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Bewitched, Bedevilled, Possessed, Addicted

“Burning accused witches during the witch hunts may thus be compared to destroying confiscated whisky during Prohibition”
— Thomas Szasz.[1]

In this presentation I will expose you to a way of thinking that tries to work toward a completely different scientific understanding of a behaviour that is now lumped under one vague definition, addiction. In cases of ‘addiction’ to drugs and alcohol, the substance is seen as the cause of the behaviour we call addiction.

Blue Light Blues

The Use of Coloured Lights as a Deterrent to Injecting

Book Review: Crack In America Demon Drugs and Social Justice

Crack in America is the definitive book on crack cocaine. In reinterpreting the crack story, it offers new understandings of both drug addiction and drug prohibition. It shows how crack use arose in the face of growing unemployment, poverty, racism, and shrinking social services. It places crack in its historical context—as the latest in a long line of demonized drugs—and it examines the crack scare as a phenomenon in its own right.

Book Review: If Prison Is the Disease, Not the Cure, How Do You Treat It?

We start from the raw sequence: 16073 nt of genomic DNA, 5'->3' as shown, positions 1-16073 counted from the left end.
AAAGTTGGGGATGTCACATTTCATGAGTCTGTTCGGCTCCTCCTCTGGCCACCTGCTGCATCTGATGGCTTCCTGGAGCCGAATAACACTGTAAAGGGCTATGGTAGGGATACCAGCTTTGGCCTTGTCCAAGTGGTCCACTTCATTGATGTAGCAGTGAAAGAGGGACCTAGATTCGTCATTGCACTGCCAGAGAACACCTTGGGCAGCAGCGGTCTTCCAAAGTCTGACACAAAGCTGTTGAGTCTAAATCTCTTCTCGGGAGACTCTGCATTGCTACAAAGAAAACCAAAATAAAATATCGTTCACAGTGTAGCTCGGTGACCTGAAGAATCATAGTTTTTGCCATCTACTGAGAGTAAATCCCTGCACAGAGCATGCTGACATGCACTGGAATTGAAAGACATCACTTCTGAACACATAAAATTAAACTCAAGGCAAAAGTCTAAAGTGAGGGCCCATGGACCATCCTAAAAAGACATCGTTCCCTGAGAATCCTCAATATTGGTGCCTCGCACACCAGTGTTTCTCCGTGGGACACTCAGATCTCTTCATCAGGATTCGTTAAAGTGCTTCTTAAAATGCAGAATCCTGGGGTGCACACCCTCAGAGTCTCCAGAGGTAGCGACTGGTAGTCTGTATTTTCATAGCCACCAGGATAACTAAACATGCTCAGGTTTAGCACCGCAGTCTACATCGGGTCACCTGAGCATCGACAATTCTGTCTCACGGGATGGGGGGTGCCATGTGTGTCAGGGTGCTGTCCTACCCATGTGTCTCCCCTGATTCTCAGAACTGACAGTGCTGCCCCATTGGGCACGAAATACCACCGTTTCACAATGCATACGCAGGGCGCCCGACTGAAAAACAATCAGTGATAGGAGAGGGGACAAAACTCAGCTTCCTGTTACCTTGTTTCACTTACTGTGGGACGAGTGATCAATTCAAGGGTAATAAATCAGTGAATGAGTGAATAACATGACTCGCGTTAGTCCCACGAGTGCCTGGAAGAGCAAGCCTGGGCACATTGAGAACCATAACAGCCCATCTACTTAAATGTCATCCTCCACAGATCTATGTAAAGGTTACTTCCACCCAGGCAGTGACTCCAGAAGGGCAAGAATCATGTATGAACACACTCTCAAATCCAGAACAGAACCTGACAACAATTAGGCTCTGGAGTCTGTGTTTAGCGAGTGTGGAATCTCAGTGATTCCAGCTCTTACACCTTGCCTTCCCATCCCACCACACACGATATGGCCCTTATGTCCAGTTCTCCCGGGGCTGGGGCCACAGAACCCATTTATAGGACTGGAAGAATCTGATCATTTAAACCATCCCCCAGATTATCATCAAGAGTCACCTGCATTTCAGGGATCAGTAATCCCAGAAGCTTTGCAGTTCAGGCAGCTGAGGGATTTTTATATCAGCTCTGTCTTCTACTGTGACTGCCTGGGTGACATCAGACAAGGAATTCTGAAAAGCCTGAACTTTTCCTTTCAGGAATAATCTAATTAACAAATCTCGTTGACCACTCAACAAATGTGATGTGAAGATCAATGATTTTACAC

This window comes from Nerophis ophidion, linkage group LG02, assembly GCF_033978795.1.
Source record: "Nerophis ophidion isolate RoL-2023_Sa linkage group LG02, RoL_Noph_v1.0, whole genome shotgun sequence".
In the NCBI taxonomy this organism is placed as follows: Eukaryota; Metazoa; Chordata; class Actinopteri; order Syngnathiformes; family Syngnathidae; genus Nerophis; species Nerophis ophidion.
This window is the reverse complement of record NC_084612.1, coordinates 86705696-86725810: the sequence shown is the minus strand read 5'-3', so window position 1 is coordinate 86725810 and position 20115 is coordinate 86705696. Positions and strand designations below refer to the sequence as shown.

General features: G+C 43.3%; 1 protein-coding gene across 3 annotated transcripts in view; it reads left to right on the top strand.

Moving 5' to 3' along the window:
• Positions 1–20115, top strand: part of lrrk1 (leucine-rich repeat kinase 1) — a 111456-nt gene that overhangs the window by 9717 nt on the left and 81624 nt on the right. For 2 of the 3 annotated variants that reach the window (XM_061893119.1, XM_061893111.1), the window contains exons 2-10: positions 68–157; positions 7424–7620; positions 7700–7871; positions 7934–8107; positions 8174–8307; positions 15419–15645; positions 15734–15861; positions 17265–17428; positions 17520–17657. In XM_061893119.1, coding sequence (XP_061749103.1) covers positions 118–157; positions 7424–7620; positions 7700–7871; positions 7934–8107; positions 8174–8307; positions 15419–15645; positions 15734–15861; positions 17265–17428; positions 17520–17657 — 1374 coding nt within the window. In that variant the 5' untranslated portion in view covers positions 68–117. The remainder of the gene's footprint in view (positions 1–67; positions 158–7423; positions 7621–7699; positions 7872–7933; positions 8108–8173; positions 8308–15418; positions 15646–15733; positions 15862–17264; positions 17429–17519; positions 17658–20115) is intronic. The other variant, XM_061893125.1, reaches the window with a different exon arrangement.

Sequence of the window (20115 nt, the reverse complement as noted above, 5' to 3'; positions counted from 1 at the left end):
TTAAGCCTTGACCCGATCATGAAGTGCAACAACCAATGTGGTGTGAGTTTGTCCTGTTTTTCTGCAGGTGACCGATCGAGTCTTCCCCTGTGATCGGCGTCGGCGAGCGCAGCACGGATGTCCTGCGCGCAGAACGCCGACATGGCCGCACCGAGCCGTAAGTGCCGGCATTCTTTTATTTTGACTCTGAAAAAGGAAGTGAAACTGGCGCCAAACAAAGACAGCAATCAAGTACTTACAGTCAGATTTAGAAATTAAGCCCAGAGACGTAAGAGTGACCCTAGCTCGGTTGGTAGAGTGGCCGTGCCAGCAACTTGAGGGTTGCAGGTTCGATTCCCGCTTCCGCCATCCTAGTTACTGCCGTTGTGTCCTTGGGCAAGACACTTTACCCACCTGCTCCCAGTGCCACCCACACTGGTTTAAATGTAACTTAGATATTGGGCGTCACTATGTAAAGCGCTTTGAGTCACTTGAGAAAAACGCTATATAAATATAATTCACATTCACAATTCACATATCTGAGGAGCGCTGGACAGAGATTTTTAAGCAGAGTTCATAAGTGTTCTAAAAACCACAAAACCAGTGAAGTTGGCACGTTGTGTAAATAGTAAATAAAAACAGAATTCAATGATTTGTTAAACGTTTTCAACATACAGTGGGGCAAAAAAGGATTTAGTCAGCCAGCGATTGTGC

Ernest Drucker
Dan Froomkin

The breathtaking premise of Ernest Drucker's new book is that mass incarceration is an epidemic ravaging the country -- not a solution to a problem, but a problem in itself.

Book Review: The Globalisation of Addiction: A Study in Poverty of the Spirit

Bruce K. Alexander
Ed Day, Senior Lecturer in Addiction Psychiatry

Several years ago I was asked to participate in a Royal College of Psychiatrists’ debate for young people. I was proposing the motion that ‘we are all a nation of addicts’, and a show of hands before the debate started revealed a strong majority in my favour. Unfortunately, an articulate description of the ICD–10 definitions of dependence by the opposition allowed the audience to re-evaluate their excesses as falling below the ‘addictive’ threshold defined by scientific medicine, and the motion was soundly defeated.